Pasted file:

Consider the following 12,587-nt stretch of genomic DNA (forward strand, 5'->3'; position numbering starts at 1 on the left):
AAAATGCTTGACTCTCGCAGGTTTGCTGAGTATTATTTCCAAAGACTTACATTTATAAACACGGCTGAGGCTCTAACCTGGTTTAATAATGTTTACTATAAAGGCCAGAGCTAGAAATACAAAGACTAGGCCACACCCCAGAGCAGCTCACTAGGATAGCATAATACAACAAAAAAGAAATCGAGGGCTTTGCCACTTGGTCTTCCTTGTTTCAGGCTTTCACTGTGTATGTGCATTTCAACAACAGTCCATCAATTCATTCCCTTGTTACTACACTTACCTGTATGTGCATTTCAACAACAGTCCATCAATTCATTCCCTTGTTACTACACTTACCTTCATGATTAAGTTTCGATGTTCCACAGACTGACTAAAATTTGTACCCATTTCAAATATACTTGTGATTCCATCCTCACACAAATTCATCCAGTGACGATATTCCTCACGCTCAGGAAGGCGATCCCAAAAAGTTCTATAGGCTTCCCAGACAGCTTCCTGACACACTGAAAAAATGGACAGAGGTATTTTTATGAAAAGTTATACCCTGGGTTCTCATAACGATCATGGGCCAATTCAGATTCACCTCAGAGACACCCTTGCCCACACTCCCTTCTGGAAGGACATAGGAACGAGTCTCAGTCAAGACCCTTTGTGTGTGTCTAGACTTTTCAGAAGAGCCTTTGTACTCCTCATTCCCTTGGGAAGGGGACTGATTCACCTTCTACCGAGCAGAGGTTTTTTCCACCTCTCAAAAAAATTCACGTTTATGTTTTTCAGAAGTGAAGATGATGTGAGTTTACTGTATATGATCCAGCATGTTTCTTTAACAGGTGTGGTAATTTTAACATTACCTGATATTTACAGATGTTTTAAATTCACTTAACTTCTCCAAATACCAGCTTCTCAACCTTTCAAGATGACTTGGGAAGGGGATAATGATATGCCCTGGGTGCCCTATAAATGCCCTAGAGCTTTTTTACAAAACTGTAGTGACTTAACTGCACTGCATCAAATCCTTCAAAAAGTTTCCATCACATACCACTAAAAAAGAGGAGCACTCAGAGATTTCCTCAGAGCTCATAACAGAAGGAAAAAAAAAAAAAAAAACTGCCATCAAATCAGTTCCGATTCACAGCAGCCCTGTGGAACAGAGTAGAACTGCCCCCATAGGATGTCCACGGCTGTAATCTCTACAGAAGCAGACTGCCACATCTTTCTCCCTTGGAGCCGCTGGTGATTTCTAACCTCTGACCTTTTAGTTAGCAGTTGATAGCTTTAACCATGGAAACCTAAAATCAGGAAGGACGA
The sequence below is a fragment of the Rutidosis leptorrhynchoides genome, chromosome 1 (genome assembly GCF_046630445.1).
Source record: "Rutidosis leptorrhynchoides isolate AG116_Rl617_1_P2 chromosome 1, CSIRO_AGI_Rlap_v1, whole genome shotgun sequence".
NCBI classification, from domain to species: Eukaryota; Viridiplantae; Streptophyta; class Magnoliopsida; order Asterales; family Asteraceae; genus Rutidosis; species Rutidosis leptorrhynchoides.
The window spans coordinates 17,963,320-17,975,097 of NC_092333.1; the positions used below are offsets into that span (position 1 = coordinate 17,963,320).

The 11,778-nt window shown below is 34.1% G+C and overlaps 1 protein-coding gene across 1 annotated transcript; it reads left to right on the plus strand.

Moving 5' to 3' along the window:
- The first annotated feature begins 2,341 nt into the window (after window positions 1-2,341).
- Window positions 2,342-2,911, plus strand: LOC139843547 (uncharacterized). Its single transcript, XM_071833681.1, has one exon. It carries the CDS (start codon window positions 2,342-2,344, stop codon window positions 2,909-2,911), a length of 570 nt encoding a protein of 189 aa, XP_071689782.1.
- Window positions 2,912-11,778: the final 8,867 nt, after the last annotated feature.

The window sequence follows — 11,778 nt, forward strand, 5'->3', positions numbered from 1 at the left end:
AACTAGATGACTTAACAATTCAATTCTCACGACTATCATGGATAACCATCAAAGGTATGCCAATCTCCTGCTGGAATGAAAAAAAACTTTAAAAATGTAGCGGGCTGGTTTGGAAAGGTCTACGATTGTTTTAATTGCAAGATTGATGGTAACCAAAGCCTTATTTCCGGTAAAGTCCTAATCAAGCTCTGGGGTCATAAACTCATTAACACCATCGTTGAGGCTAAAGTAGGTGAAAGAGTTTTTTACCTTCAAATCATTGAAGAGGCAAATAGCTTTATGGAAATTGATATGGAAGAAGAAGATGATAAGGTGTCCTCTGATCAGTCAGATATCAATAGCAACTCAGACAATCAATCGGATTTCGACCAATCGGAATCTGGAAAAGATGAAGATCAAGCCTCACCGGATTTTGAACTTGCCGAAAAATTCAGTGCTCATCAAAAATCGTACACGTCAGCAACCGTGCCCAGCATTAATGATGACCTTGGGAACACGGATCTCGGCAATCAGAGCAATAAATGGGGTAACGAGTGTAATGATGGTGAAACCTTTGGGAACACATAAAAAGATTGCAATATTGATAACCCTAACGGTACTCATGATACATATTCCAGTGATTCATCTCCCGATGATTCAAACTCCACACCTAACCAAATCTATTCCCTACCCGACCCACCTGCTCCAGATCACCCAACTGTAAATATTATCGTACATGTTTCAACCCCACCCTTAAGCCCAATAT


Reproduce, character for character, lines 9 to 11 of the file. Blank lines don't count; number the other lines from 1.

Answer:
- The first annotated feature begins 2,341 nt into the window (after window positions 1-2,341).
- Window positions 2,342-2,911, plus strand: LOC139843547 (uncharacterized). Its single transcript, XM_071833681.1, has one exon. It carries the CDS (start codon window positions 2,342-2,344, stop codon window positions 2,909-2,911), a length of 570 nt encoding a protein of 189 aa, XP_071689782.1.
- Window positions 2,912-11,778: the final 8,867 nt, after the last annotated feature.